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Federal judge blocks Florida law aimed at punishing social media companies

A federal judge on Wednesday blocked a new Florida law that seeks to punish large social media businesses like Facebook and Twitter if they remove content or ban politicians.

U.S. District Judge Robert Hinkle granted a preliminary injunction stopping the new law from being enforced. The law — which was supposed to take effect on Thursday — enabled the state to fine large social media companies $250,000 a day if they remove an account of a statewide political candidate, and $25,000 a day if they remove an account of someone running for a local office.

The legislation was challenged in federal court in Tallahassee by NetChoice, a lobbying firm that represents Twitter, Facebook and other online companies, and the Computer and Communications Industry Association. Both claimed the new law was unconstitutional and violated federal law.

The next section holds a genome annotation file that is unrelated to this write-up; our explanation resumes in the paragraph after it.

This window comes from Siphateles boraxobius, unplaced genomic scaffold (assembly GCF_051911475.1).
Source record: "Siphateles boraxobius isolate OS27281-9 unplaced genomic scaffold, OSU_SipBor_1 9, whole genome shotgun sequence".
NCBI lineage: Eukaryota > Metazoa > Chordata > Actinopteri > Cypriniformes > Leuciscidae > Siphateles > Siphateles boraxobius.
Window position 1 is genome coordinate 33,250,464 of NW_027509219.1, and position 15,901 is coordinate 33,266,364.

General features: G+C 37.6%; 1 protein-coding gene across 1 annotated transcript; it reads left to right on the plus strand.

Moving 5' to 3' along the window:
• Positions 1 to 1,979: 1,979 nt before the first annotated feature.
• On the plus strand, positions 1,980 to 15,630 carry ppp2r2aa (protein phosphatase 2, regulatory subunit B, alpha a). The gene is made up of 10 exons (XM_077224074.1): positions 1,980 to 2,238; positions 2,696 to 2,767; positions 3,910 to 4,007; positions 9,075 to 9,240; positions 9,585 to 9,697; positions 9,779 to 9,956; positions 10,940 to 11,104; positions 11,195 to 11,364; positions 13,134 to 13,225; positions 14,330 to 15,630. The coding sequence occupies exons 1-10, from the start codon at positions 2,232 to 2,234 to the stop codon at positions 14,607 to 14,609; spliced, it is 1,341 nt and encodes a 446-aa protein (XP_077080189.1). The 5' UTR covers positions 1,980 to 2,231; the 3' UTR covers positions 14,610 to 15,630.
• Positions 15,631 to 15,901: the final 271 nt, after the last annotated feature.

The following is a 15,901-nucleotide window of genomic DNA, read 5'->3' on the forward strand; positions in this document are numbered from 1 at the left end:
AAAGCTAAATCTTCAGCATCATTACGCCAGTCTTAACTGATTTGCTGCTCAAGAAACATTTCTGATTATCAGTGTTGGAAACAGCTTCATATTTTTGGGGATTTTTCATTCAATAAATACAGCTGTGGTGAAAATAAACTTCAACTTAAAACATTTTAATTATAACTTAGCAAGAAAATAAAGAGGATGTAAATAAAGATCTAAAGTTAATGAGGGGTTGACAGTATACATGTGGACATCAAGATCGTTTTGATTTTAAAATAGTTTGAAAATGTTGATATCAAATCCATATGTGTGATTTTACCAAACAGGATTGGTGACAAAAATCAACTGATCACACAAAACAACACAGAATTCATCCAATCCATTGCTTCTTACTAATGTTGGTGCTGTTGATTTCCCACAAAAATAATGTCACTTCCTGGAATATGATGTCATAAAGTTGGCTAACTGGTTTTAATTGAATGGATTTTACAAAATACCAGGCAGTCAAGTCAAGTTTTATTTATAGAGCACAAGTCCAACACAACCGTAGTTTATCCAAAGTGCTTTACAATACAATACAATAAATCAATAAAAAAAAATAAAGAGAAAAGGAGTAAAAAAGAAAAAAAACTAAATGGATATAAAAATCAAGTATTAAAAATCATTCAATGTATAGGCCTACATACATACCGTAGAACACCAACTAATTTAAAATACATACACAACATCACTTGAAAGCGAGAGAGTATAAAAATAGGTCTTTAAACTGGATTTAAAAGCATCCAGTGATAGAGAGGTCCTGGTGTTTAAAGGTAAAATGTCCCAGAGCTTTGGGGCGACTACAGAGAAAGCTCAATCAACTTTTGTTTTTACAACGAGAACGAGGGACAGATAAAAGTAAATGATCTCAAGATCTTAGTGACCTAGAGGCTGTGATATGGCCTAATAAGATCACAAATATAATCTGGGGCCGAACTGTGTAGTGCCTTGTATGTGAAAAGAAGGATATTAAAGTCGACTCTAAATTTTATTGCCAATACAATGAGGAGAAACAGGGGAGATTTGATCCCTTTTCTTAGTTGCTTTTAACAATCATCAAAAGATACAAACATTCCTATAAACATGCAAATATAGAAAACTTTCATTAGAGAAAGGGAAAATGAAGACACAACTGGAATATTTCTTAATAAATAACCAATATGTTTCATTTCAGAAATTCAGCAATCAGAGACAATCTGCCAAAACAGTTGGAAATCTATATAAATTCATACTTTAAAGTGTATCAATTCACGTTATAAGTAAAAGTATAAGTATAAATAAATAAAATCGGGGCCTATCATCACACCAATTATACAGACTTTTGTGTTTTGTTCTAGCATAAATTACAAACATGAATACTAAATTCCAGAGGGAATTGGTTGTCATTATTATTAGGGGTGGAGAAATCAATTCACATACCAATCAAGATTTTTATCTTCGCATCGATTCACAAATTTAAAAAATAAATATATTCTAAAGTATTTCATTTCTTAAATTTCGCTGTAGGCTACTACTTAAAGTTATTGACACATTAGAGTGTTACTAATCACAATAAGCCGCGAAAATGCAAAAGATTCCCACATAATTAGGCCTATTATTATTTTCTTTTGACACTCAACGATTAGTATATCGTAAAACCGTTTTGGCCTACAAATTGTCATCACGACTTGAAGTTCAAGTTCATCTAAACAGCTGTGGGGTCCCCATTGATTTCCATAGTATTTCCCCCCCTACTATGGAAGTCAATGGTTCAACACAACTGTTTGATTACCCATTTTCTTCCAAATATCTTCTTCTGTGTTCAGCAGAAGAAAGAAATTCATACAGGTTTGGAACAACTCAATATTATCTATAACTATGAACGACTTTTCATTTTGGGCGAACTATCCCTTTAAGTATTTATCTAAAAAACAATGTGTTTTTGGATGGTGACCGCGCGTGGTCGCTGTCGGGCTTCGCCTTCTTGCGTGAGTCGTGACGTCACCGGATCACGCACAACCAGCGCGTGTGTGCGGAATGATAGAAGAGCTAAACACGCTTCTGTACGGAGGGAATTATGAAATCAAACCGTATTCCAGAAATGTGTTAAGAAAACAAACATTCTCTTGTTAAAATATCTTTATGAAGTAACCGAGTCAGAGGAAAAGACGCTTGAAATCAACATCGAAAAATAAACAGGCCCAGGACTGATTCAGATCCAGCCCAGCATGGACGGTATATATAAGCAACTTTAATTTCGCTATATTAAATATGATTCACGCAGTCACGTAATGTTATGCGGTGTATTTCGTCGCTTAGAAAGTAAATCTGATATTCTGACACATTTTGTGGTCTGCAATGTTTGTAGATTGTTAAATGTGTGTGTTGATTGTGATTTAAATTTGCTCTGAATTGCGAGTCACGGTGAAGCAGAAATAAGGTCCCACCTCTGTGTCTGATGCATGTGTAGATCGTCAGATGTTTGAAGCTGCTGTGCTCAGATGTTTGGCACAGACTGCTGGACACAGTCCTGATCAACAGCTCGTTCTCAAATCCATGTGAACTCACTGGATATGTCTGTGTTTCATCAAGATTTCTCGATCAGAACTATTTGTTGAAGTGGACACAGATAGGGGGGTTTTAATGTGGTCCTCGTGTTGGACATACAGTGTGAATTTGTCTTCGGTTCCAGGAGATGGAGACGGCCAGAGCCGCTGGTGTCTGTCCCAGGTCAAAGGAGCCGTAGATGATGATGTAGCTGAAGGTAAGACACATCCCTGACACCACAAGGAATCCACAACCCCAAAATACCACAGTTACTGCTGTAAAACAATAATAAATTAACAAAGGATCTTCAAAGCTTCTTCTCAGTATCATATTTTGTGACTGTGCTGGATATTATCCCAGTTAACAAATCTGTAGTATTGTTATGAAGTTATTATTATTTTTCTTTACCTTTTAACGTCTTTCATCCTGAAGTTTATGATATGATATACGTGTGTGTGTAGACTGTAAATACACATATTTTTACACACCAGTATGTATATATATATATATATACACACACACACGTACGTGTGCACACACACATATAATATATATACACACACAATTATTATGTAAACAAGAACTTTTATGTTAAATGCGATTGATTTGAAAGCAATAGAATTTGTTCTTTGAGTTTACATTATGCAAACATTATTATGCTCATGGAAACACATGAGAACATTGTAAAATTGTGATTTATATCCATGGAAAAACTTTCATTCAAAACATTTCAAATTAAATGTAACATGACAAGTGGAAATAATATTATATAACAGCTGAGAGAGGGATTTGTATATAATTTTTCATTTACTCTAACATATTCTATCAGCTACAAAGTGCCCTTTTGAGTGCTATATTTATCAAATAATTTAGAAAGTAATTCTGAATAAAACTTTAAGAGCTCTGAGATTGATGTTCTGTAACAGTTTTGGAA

The plaintiffs were likely to prevail on their claim that the new law violated the First Amendment if the case went to trial, Hinkle said.

Hinkle said the new law was aimed at only large social media businesses, not smaller ones that provide the same services, and made exceptions for Disney and their apps by including that theme park owners wouldn't be subject to the law. Walt Disney World outside Orlando is one of the state's largest private employers.

"The legislation compels providers to host speech that violates their standards—speech they otherwise would not host—and forbids providers from speaking as they otherwise would," Hinkle wrote.

When signing the bill into law in May, Governor Ron DeSantis said that Silicon Valley companies were exerting unprecedented power over the American people.

"When you de-platform the president of the United States but you let Ayatollah Khamenei talk about killing Jews, that is wrong," said DeSantis, referring to Donald Trump's suspension from Twitter and Facebook.

"We are disappointed by Judge Hinkle's ruling and disagree with his determination that the U.S. Constitution protects Big Tech's censorship of certain individuals and content over others," DeSantis' office said in a statement Wednesday night. DeSantis statement went on to say that the the state plans "to immediately appeal to the Eleventh Circuit Court of Appeals."

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